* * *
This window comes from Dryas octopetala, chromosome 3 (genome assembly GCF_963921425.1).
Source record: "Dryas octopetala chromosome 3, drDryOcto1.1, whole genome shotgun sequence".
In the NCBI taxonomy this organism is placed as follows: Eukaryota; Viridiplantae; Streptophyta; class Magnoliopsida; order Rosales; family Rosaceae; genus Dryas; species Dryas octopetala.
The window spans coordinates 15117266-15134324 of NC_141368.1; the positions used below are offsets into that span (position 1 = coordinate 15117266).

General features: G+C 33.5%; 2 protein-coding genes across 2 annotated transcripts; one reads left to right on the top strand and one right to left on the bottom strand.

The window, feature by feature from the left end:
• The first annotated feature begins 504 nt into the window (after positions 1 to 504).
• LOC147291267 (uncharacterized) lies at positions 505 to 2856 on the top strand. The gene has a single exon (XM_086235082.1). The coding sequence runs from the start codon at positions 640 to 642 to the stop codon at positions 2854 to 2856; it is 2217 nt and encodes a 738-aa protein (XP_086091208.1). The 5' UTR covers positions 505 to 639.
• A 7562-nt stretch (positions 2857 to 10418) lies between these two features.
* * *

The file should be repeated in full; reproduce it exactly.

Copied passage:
This window comes from Dryas octopetala, chromosome 3 (genome assembly GCF_963921425.1).
Source record: "Dryas octopetala chromosome 3, drDryOcto1.1, whole genome shotgun sequence".
In the NCBI taxonomy this organism is placed as follows: Eukaryota; Viridiplantae; Streptophyta; class Magnoliopsida; order Rosales; family Rosaceae; genus Dryas; species Dryas octopetala.
The window spans coordinates 15117266-15134324 of NC_141368.1; the positions used below are offsets into that span (position 1 = coordinate 15117266).

General features: G+C 33.5%; 2 protein-coding genes across 2 annotated transcripts; one reads left to right on the top strand and one right to left on the bottom strand.

The window, feature by feature from the left end:
• The first annotated feature begins 504 nt into the window (after positions 1 to 504).
• LOC147291267 (uncharacterized) lies at positions 505 to 2856 on the top strand. The gene has a single exon (XM_086235082.1). The coding sequence runs from the start codon at positions 640 to 642 to the stop codon at positions 2854 to 2856; it is 2217 nt and encodes a 738-aa protein (XP_086091208.1). The 5' UTR covers positions 505 to 639.
• A 7562-nt stretch (positions 2857 to 10418) lies between these two features.